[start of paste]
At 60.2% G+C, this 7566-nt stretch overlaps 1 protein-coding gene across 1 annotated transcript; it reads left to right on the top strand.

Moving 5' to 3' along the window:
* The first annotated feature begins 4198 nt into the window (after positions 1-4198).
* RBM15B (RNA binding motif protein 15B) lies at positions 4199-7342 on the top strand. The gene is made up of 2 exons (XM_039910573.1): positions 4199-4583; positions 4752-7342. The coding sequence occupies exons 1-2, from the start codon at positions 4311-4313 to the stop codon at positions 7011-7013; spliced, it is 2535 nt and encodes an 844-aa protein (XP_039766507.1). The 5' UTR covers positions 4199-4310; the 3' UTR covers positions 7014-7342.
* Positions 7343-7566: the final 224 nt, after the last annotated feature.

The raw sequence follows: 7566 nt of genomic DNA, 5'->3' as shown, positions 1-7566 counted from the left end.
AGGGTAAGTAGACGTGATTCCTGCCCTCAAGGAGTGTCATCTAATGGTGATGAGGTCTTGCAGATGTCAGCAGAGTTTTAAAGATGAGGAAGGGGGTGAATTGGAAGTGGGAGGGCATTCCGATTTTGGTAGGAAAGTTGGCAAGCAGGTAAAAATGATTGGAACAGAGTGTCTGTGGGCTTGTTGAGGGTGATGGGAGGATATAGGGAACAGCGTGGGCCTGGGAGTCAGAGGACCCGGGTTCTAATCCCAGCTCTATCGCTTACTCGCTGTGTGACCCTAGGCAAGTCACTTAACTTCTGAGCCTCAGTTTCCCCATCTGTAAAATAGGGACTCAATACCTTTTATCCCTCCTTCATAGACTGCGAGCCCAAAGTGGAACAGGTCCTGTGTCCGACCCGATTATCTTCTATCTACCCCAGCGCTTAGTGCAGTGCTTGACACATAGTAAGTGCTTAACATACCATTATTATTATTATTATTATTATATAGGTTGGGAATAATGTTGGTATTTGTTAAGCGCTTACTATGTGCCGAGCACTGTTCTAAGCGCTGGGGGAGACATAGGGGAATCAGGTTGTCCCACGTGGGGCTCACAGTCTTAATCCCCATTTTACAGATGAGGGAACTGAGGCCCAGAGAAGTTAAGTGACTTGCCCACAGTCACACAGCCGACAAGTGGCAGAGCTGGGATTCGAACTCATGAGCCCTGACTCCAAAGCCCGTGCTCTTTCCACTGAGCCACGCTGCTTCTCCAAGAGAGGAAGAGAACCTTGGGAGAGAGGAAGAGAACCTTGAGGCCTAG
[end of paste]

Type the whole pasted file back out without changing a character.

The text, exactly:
At 60.2% G+C, this 7566-nt stretch overlaps 1 protein-coding gene across 1 annotated transcript; it reads left to right on the top strand.

Moving 5' to 3' along the window:
* The first annotated feature begins 4198 nt into the window (after positions 1-4198).
* RBM15B (RNA binding motif protein 15B) lies at positions 4199-7342 on the top strand. The gene is made up of 2 exons (XM_039910573.1): positions 4199-4583; positions 4752-7342. The coding sequence occupies exons 1-2, from the start codon at positions 4311-4313 to the stop codon at positions 7011-7013; spliced, it is 2535 nt and encodes an 844-aa protein (XP_039766507.1). The 5' UTR covers positions 4199-4310; the 3' UTR covers positions 7014-7342.
* Positions 7343-7566: the final 224 nt, after the last annotated feature.

The raw sequence follows: 7566 nt of genomic DNA, 5'->3' as shown, positions 1-7566 counted from the left end.
AGGGTAAGTAGACGTGATTCCTGCCCTCAAGGAGTGTCATCTAATGGTGATGAGGTCTTGCAGATGTCAGCAGAGTTTTAAAGATGAGGAAGGGGGTGAATTGGAAGTGGGAGGGCATTCCGATTTTGGTAGGAAAGTTGGCAAGCAGGTAAAAATGATTGGAACAGAGTGTCTGTGGGCTTGTTGAGGGTGATGGGAGGATATAGGGAACAGCGTGGGCCTGGGAGTCAGAGGACCCGGGTTCTAATCCCAGCTCTATCGCTTACTCGCTGTGTGACCCTAGGCAAGTCACTTAACTTCTGAGCCTCAGTTTCCCCATCTGTAAAATAGGGACTCAATACCTTTTATCCCTCCTTCATAGACTGCGAGCCCAAAGTGGAACAGGTCCTGTGTCCGACCCGATTATCTTCTATCTACCCCAGCGCTTAGTGCAGTGCTTGACACATAGTAAGTGCTTAACATACCATTATTATTATTATTATTATTATATAGGTTGGGAATAATGTTGGTATTTGTTAAGCGCTTACTATGTGCCGAGCACTGTTCTAAGCGCTGGGGGAGACATAGGGGAATCAGGTTGTCCCACGTGGGGCTCACAGTCTTAATCCCCATTTTACAGATGAGGGAACTGAGGCCCAGAGAAGTTAAGTGACTTGCCCACAGTCACACAGCCGACAAGTGGCAGAGCTGGGATTCGAACTCATGAGCCCTGACTCCAAAGCCCGTGCTCTTTCCACTGAGCCACGCTGCTTCTCCAAGAGAGGAAGAGAACCTTGGGAGAGAGGAAGAGAACCTTGAGGCCTAG